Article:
August 17, 2013
Illinois Protects Consumers from Buying Sick Pets
Pet stores in Illinois that sell sick puppies will now be held more accountable under a new law. Gov. Pat Quinn signed Senate Bill 1639 during a ceremony at Wiggly Field, making Illinois the 21st state to pass a pet lemon law.
Sponsored by Sen. Dan Kotowski, D-Park Ridge, SB 1639 allows consumers to receive reimbursement for veterinary costs up to 21 days after purchasing a puppy or kitten if the animal was sick at the time of the sale. If the dog or cat has a significant genetic condition, the consumer has up to a year to receive reimbursement for veterinary costs. The legislation also requires pet stores to report outbreaks of animal diseases to the Department of Agriculture, and requires that they notify consumers who bought a cat or dog from the store in the last two weeks if outbreaks occur. The law was sparked, in part, by a distemper outbreak that resulted in the deaths of several puppies in at least two Chicagoland pet stores last year.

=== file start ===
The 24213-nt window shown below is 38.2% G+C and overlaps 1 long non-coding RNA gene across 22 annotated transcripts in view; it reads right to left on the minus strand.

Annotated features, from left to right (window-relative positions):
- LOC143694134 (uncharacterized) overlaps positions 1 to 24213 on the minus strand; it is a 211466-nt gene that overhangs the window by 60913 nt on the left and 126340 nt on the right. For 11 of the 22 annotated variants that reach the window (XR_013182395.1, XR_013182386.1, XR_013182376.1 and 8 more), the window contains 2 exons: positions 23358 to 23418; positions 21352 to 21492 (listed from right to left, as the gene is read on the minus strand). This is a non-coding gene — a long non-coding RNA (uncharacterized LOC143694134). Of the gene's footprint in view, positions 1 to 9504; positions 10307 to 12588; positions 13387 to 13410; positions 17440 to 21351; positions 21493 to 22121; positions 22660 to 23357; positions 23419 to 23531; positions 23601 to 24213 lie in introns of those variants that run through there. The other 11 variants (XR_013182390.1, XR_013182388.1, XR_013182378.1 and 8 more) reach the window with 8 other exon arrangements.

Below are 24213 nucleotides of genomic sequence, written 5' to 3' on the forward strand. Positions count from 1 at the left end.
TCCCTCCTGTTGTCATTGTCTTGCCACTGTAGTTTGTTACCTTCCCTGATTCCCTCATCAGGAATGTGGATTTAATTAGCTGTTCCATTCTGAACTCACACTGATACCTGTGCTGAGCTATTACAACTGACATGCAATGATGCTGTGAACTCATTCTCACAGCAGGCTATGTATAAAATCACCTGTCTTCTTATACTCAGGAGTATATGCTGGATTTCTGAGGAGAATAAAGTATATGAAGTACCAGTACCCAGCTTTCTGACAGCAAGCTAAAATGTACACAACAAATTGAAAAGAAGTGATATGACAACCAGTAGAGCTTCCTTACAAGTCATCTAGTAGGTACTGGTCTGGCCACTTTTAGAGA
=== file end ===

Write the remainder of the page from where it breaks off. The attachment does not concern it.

Kristen Strawbridge, Illinois state director for The Humane Society of the United States said: “This long awaited law is a great victory for Illinois consumers. It will prevent people from suffering the heartbreak of having to bear the financial cost of acquiring a sick pet. Pet stores that sell sick puppies to consumers will now be held accountable.”
Pet store puppies are often sick because the majority of them come from puppy mills, large commercial breeding facilities where conditions are often overcrowded, unsanitary and inhumane. A report released by The HSUS last year linked dozens of Chicagoland pet stores to puppy mills.